Theirs is the kind of exit I’m particularly fond of; Brighton three piece Sealings leave the stage being applauded rapturously by the assembled 30-40 devotees as the volume of the feedback emanating from the end of the last track render the crowd’s effort to be heard a forlorn one. Sealings saunter off the stage casually; seemingly oblivious to the maelstrom of noise they leave in their wake, after having fought their respective instruments for the last 25 minutes. At present they have two distinct types of song, there are the Dirty Beaches-meets-‘You Made Me Realise‘-esque thrashy proto-shoegaze workouts and longer, dronier, sampler led affairs. Without wishing to put a very effective drummer out of a gig, it’s the latter that were the more attention-grabbing. One particularly huge-sounding song of this type kicks in after some mountainous guitar noise created during the resolution of a technical difficulty and the other being closer and set highlight ‘My Boyfriend’s Dead‘. There isn’t much in the way of melody here and the vocals are a zombified monotone drawl, for those reasons they are likely to remain a niche act. However, as and when they get a debut full-length album released, look out for them to make some waves in the underground nationally, they’re really good at this sort of thing.
Shudder Pulps have promise, their set felt slightly unbalanced but the highlights were excellent. They took a little while to get going, due in part to some sound gremlins rendering the bass counter-productively high in the mix but also to the fact that the final two tracks are the best songs they play. They’re clearly strong musicians as these final songs demonstrate, one driven by two elongated, spiky guitar lines and the other finishing with an almost At The Drive-In like hectic conclusion. Even if all the pieces aren’t in place yet, these guys are definitely one to watch for the future.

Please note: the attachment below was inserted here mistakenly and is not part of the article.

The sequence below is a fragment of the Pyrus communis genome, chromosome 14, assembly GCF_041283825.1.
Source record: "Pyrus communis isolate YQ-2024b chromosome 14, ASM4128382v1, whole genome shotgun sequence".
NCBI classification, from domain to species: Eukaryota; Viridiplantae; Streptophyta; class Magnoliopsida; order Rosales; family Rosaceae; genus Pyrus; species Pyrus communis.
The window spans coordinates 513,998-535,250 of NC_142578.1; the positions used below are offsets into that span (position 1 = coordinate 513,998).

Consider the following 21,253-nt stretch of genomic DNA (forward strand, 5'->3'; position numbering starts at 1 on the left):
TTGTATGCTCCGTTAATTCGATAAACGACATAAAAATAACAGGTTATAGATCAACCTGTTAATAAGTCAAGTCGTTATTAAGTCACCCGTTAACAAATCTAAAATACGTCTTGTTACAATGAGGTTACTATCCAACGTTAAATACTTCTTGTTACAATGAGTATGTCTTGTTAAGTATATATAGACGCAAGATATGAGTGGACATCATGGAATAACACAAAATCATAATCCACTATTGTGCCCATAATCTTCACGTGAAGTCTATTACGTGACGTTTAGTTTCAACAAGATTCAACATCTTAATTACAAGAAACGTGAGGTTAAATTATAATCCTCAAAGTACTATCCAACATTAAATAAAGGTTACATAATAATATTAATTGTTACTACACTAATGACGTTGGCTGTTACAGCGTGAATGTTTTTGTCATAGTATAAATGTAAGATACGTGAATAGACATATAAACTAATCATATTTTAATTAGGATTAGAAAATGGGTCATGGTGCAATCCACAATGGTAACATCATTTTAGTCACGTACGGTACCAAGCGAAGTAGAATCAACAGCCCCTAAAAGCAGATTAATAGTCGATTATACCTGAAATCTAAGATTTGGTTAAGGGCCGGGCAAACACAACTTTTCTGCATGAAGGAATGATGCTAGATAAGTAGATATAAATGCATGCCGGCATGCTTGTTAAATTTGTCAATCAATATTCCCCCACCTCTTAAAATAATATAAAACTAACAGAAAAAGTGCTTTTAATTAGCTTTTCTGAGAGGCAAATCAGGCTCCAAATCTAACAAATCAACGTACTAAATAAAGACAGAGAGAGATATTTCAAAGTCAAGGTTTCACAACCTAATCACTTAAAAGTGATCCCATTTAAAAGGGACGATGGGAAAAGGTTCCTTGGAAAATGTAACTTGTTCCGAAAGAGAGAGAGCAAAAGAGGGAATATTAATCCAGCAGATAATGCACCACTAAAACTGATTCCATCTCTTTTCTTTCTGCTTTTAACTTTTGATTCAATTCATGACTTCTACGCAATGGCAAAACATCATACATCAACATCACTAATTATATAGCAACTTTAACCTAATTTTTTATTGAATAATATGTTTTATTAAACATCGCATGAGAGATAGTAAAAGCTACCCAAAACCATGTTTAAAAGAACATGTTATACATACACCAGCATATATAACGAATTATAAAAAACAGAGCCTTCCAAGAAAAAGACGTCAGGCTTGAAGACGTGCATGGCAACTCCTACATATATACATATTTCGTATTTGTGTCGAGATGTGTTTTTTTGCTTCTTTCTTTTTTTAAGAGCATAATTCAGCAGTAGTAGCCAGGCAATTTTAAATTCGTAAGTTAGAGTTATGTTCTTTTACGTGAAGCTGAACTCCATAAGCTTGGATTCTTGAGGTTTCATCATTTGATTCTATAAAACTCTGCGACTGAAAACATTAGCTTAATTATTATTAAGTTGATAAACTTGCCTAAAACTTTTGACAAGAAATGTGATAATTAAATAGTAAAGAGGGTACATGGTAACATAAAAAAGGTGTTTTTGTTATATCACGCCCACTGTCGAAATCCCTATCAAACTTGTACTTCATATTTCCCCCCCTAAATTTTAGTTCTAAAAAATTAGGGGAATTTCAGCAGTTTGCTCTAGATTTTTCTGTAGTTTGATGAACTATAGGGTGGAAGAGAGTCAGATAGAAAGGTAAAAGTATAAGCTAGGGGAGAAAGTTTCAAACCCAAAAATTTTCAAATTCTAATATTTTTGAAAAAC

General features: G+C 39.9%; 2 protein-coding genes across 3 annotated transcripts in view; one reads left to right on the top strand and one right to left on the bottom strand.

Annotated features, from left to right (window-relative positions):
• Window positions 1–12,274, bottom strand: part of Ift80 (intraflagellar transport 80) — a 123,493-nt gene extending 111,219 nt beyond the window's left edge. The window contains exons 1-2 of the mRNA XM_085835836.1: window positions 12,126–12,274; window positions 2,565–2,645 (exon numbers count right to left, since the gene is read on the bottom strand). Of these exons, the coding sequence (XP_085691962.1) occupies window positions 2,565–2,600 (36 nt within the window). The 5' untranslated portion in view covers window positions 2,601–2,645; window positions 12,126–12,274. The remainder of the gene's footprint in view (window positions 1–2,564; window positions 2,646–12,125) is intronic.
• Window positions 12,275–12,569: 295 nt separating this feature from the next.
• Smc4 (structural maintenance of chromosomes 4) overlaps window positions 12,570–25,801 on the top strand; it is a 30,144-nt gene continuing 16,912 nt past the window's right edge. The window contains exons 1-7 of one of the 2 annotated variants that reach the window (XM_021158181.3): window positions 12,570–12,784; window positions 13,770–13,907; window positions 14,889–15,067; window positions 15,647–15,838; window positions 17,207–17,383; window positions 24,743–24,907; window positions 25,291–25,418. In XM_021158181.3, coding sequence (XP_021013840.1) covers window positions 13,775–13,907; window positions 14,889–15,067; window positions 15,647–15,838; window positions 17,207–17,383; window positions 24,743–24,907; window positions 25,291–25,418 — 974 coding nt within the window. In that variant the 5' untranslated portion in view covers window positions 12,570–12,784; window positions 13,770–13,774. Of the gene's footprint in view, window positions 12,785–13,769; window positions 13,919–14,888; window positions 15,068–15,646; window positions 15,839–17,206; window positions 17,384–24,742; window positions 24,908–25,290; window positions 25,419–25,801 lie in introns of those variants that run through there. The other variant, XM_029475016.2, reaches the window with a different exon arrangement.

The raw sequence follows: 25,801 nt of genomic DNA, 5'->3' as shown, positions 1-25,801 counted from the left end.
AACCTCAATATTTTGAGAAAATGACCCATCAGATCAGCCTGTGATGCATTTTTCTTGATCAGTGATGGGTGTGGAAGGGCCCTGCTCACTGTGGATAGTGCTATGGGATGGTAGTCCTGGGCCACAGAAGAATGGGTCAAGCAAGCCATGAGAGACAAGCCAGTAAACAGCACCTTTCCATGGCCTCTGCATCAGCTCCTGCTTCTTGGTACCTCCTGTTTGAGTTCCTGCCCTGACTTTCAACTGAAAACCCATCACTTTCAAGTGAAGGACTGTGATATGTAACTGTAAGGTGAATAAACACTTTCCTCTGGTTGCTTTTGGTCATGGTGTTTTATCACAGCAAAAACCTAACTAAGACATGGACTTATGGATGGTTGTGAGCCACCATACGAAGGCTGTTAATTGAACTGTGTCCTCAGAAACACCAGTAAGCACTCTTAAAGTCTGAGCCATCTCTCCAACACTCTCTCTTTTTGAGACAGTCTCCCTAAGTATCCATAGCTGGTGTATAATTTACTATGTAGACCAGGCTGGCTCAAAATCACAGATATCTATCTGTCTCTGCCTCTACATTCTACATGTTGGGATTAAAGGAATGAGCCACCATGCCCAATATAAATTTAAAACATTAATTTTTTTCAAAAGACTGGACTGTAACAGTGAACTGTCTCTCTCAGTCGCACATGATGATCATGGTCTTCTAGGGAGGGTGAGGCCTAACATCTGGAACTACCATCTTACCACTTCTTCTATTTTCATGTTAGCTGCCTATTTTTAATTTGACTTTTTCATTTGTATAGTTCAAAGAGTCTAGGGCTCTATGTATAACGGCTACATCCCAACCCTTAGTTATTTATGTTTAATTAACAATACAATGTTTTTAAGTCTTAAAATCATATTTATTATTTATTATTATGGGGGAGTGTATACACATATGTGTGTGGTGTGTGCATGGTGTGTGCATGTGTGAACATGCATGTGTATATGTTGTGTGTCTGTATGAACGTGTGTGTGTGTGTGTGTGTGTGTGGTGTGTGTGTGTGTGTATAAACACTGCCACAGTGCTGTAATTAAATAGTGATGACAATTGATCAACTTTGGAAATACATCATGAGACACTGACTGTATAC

Keel Her were definitely the nicest band on the bill, a fleshed out five piece lending an endearingly naive c86 flavour to their basic rhythms, melodic guitars and verse/chorus song structures. The songs rattle by at a fair old rate, however, it all seems a little one-paced, meaning attention wanders during the latter half of their set. The highlight is principal songwriter and synth player/vocalist Rose Keeler-Schäffeler. Her psychedelic keys and uplifting vocal melodies keep things interesting; despite the fact they both appear to get a little lost in the mix. Final track – possibly called ‘Never See Anyone’ – is hopefully a window to the future; it has a more widescreen feel to it than the other material and is catchy, courtesy of a verse that seems like a chorus and a chorus that definitely is one.
Witching Waves appear to be at an early stage of their development and have plenty to work out. The assembled souls who got to Sticky Mike’s early were treated to a drums and guitar two piece playing minimalist, scratchy post punk. As befits a new band, they appear to lack experience in the live arena and the stop-start nature of proceedings means that they find it very difficult to gather momentum. A song dedicated to recent tour buddies Shudder Pulps impresses with a twin vocal approach and they appeared a little more comfortable later in the set when the two members swapped instruments. A cover of ‘Satisfaction’ seemed a mightily incongruous addition to the set.